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Ambitious Plan To Give Sight To The Blind; "A Thousand Points Of Light" No Longer A Metaphor

Date:
September 6, 2002
Source:
Sandia National Laboratories
Summary:
Enabling the blind to see - a task once thought the province of miracles - is the goal of a technical team that includes Sandia National Laboratories, four other national labs, a private company, and two universities.

ALBUQUERQUE, N.M. - Enabling the blind to see - a task once thought the province of miracles - is the goal of a technical team that includes Sandia National Laboratories, four other national labs, a private company, and two universities. The idea, funded by a $9 million, three-year grant from the Department of Energy's Office of Biological and Environmental Research, is to create 1,000 points of light through 1,000 tiny MEMs [microelectromechanical systems] electrodes. The electrodes will be positioned on the retinas of those blinded by diseases such as age-related macular degeneration and retinitis pigmentosa. These diseases damage rods and cones in the eye that normally convert light to electrical impulses, but leave intact the neural paths to the brain that transport electrical signals. Eventually the input from rods and cones ceases, but 70 to 90 percent of nerve structures set up to receive those inputs remain intact.


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The above story is based on materials provided by Sandia National Laboratories. Note: Materials may be edited for content and length.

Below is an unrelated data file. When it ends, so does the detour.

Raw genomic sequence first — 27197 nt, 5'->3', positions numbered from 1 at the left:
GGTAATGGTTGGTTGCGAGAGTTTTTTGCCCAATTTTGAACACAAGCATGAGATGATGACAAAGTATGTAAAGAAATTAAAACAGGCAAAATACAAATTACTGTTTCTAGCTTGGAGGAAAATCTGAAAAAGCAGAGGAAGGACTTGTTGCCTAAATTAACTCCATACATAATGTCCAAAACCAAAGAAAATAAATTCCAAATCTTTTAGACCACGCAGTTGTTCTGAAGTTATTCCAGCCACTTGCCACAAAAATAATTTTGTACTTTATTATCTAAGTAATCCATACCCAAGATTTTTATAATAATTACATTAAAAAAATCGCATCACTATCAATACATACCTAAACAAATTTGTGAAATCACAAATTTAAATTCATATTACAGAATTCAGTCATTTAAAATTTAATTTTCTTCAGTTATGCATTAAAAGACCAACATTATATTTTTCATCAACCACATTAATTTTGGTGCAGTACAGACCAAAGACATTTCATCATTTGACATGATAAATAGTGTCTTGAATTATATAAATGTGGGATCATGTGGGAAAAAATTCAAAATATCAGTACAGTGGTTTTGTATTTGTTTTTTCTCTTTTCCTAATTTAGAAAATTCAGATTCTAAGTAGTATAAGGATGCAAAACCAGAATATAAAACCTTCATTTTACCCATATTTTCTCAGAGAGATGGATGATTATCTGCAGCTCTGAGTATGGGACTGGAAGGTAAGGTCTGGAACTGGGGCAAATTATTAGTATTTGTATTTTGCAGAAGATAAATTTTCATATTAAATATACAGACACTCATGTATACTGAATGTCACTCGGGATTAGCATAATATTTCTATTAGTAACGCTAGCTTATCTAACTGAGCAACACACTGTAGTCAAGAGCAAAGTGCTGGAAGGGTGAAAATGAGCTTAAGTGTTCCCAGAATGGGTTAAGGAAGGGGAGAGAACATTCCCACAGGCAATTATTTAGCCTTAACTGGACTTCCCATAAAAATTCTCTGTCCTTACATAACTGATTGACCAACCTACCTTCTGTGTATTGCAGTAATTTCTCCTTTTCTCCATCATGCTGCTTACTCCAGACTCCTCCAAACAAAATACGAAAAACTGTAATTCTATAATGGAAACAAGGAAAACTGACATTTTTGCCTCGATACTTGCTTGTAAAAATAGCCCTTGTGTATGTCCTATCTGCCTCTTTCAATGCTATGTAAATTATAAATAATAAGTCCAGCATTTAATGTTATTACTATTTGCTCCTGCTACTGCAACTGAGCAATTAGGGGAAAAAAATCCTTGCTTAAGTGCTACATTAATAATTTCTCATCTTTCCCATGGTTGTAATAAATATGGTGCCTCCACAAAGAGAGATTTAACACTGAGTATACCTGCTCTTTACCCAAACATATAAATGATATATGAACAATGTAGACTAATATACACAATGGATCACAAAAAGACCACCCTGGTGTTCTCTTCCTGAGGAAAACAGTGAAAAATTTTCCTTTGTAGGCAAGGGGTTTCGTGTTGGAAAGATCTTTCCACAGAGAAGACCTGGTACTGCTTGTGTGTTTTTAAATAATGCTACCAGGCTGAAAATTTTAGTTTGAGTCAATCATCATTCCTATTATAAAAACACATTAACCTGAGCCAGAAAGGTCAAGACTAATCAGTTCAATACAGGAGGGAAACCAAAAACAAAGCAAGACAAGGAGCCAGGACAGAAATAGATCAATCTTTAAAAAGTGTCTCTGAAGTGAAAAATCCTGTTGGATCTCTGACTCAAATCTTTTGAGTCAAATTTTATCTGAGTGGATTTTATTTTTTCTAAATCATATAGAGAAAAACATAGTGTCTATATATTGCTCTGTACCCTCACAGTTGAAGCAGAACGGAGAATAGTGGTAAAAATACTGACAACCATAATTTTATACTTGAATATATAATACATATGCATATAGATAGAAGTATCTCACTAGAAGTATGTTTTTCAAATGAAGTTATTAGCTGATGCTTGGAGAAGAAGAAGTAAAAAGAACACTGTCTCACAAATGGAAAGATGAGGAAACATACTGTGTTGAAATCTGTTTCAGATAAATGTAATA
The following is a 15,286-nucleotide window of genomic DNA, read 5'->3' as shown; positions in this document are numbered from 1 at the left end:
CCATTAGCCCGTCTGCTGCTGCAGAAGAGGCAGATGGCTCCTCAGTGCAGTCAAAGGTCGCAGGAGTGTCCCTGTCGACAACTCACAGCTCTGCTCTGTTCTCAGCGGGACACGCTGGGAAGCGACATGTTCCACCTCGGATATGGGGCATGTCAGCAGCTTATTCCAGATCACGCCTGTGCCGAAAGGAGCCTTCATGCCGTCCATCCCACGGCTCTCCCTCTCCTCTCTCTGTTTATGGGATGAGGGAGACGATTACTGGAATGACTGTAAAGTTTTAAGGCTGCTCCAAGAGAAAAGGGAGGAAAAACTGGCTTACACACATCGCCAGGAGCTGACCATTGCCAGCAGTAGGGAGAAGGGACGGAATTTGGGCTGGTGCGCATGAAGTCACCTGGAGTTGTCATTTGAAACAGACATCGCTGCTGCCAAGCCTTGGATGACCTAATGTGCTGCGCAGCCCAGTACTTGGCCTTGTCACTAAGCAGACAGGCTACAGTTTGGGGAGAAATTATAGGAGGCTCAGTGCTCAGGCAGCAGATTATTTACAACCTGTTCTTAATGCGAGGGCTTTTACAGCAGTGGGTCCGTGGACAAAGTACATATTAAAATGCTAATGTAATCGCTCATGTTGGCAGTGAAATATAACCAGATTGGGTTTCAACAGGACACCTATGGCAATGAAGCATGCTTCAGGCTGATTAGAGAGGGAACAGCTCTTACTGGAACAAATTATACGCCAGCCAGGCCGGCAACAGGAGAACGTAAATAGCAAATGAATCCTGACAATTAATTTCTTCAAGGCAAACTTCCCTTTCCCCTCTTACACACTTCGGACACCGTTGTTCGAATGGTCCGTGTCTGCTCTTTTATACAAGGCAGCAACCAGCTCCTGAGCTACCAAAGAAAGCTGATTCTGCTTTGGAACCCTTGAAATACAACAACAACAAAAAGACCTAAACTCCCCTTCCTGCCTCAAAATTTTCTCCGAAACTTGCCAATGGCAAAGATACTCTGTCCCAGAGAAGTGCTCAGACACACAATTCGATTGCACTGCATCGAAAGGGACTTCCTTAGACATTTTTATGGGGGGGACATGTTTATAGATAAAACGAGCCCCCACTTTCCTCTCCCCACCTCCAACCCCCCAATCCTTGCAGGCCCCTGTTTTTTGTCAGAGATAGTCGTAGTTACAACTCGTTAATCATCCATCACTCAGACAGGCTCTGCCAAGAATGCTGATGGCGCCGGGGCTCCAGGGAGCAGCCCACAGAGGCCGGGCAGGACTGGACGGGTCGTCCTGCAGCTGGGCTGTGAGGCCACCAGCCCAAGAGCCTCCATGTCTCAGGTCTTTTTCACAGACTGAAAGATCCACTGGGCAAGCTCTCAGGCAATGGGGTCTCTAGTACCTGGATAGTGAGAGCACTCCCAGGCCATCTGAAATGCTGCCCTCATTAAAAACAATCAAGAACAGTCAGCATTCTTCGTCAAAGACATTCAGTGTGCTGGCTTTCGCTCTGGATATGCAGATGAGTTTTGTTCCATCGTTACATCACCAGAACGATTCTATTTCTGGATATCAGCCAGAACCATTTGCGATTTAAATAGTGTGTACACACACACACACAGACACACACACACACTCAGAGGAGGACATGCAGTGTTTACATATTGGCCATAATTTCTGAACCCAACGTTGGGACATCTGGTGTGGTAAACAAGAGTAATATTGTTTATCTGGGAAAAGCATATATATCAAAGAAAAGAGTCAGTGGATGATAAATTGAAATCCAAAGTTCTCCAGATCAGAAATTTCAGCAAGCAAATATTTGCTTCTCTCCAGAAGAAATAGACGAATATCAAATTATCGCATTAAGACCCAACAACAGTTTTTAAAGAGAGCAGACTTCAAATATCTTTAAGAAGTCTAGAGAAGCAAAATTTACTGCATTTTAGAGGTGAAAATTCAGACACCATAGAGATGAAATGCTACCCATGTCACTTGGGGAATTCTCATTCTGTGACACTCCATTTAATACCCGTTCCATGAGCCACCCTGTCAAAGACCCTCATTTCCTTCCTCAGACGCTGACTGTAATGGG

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Sandia National Laboratories. "Ambitious Plan To Give Sight To The Blind; "A Thousand Points Of Light" No Longer A Metaphor." ScienceDaily. ScienceDaily, 6 September 2002. <www.sciencedaily.com/releases/2002/09/020906065337.htm>.
Sandia National Laboratories. (2002, September 6). Ambitious Plan To Give Sight To The Blind; "A Thousand Points Of Light" No Longer A Metaphor. ScienceDaily. Retrieved April 18, 2014 from www.sciencedaily.com/releases/2002/09/020906065337.htm
Sandia National Laboratories. "Ambitious Plan To Give Sight To The Blind; "A Thousand Points Of Light" No Longer A Metaphor." ScienceDaily. www.sciencedaily.com/releases/2002/09/020906065337.htm (accessed April 18, 2014).

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